In 2002 Warner Bros was developing a new Superman movie with then screenwriter JJ Abrams called Superman: Flyby, with Brett Ratner hired to direct. Abrams’ screenplay for the film would have reinvented Superman, incorporating a bunch of new ideas that angered fans when a negative script review was posted on the internet. The film was abandoned and never went into production. Mr. Sunday Movies has created a video essay giving the complete history of Superman Flyby. Watch that now after the jump.
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Posted on Tuesday, July 15th, 2014 by Angie Han
Studio Ghibli’s latest movie is getting ready for its American bow. Chloë Grace Moretz has been set to lead the English-language cast of The Tale of Princess Kaguya, which GKIDS has just scheduled for a fall release in the U.S.
James Caan, Mary Steenburgen, Darren Criss, Lucy Liu, James Marsden, Beau Bridges, Oliver Platt, Daniel Dae Kim, John Cho, and Dean Cain will also lend their voices to the project. Get all the latest details after the jump.
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Posted on Friday, June 6th, 2014 by Angie Han
Death is a staple of Nicholas Sparks romances, and that’s as true as ever in his latest movie adaptation The Best of Me. This time, the Grim Reaper conveniently provides an excuse to bring two high school sweethearts back together.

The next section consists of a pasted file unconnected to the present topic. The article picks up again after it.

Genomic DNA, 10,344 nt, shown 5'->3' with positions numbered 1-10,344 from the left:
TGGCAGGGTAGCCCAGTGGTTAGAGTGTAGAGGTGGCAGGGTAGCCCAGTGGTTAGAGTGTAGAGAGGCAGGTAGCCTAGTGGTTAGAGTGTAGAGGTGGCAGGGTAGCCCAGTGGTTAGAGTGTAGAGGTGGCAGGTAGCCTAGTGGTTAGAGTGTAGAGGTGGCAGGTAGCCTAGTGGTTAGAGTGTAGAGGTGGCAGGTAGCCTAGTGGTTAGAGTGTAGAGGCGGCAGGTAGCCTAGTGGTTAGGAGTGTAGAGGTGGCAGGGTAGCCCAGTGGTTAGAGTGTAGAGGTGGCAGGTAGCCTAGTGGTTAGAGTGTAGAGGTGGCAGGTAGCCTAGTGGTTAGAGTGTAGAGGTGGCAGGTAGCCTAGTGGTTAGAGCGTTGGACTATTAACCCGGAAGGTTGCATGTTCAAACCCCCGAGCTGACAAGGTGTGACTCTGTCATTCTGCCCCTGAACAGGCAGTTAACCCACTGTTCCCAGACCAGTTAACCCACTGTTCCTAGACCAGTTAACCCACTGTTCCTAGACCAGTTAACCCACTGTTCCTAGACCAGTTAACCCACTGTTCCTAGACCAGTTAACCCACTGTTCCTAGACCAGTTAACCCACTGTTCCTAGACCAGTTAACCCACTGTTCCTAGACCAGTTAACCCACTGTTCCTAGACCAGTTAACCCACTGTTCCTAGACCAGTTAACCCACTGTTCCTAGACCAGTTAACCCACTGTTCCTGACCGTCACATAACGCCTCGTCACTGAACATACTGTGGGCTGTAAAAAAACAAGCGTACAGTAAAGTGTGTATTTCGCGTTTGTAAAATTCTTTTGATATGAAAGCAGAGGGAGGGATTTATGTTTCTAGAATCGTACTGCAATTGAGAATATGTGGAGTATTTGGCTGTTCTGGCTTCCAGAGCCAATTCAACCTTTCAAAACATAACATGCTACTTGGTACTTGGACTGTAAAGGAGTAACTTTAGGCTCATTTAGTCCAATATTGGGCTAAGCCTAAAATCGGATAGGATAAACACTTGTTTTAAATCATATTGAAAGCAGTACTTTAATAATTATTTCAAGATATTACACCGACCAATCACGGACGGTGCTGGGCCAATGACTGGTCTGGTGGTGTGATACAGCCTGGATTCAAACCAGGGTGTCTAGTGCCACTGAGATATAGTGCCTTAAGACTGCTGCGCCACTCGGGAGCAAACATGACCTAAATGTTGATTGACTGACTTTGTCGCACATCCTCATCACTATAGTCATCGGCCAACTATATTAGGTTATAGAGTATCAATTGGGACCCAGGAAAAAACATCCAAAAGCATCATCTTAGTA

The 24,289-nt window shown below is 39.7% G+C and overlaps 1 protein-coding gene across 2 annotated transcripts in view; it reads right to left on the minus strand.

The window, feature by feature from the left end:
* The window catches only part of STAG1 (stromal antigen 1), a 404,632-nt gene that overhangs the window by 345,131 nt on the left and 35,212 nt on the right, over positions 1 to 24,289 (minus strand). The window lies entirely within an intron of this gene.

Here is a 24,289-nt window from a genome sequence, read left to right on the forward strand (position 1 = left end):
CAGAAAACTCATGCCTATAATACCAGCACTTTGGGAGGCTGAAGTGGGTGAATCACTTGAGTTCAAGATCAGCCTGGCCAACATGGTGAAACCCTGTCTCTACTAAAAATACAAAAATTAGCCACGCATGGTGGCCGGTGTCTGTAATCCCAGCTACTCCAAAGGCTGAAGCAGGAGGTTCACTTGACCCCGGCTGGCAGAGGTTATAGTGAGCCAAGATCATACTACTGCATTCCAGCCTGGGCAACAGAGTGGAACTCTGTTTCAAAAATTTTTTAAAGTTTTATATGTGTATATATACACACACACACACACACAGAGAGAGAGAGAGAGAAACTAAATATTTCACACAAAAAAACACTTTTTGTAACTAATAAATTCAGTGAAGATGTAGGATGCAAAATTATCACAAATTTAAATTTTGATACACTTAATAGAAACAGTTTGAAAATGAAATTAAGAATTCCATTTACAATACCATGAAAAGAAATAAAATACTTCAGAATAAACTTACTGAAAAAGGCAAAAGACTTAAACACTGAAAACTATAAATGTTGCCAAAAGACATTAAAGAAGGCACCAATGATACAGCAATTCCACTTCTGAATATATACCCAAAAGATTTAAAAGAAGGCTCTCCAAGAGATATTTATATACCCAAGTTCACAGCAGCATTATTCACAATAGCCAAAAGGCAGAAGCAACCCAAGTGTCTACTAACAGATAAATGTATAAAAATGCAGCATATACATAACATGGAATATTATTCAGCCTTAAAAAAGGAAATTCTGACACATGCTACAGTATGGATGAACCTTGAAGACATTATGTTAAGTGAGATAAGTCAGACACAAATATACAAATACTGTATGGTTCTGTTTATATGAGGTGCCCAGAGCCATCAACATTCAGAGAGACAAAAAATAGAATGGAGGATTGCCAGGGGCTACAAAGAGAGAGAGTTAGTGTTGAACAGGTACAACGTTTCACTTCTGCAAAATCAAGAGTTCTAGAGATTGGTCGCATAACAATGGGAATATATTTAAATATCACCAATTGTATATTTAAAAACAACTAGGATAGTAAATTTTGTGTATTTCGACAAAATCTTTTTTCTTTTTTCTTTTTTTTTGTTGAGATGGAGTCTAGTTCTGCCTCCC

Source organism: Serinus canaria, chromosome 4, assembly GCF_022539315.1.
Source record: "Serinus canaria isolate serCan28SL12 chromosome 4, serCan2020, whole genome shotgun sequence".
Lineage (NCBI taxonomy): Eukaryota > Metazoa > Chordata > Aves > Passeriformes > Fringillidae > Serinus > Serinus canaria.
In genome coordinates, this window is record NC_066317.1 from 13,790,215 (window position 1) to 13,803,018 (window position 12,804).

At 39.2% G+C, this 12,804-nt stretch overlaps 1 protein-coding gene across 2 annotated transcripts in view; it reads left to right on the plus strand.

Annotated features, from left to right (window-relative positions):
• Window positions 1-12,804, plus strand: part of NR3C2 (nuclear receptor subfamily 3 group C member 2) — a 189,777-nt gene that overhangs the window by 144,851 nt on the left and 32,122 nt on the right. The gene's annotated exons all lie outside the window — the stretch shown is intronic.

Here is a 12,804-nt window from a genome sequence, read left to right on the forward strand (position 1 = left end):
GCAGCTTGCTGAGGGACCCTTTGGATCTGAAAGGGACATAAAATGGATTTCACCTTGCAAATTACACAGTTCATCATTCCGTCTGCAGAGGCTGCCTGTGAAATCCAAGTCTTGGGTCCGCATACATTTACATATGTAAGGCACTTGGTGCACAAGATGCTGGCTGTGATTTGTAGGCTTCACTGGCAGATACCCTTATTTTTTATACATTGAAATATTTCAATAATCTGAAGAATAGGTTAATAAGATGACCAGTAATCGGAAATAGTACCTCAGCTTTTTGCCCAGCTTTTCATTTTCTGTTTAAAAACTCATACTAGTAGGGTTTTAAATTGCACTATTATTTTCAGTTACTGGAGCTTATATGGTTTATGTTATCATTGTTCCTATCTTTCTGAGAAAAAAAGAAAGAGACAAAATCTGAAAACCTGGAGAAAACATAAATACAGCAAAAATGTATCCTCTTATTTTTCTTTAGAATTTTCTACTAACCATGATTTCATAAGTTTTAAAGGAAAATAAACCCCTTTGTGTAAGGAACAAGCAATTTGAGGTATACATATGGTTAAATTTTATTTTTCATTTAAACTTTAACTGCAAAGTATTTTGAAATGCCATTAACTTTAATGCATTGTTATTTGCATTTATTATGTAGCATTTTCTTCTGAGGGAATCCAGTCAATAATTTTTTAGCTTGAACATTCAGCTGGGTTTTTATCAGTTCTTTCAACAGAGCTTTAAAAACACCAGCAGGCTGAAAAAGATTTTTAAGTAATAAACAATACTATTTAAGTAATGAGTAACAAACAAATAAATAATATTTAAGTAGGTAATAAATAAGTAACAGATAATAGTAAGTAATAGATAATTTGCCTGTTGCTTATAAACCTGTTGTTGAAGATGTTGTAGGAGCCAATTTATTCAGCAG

Rich girl Amanda (Michelle Monaghan) and wrong-side-of-the-tracks boy Dawson (James Marsden) haven’t seen each other in twenty years when they reunite at the funeral of a mutual friend. Sparks fly, but lots of obstacles stand in their way because there would be no movie otherwise. Hit the jump to watch the first The Best of Me trailer.
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Posted on Tuesday, February 11th, 2014 by Angie Han
A decade after they played misfit buddies in School of Rock, Jack Black and Mike White are preparing to play longtime pals again in The D-Train. Instead of guiding cute kids to promising futures, however, they’ll be trying to track down a washed-up actor played by James Marsden. Hit the jump for more details on the new project.
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Posted on Friday, January 10th, 2014 by Angie Han
When Paul Walker passed away late last year, he was at a very busy point in his career. His Hours was on the verge of opening, he’d already wrapped Brick Mansions, and he was in the middle of shooting Fast & Furious 7. He also had a few more projects lined up beyond that. One, Agent 47, went to Homeland star Rupert Friend yesterday. Now another, The Best of Me, could be taken over by James Marsden.
Michael Hoffman (most recently of the Coens-scripted Gambit) is directing the romance, based on a novel of the same title by Nicholas Sparks. Michelle Monaghan is set to co-star. Hit the jump for more details on the project.
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Each member of the news team has already assembled on their own character poster, and now it’s time for the new additions. Paramount has released three new character posters for Anchorman 2: The Legend Continues featuring Kristen Wiig‘s character Chani, Meagan Good‘s character Linda Jackson and James Marsden‘s character, Jack Lime. Check them out below. Read More »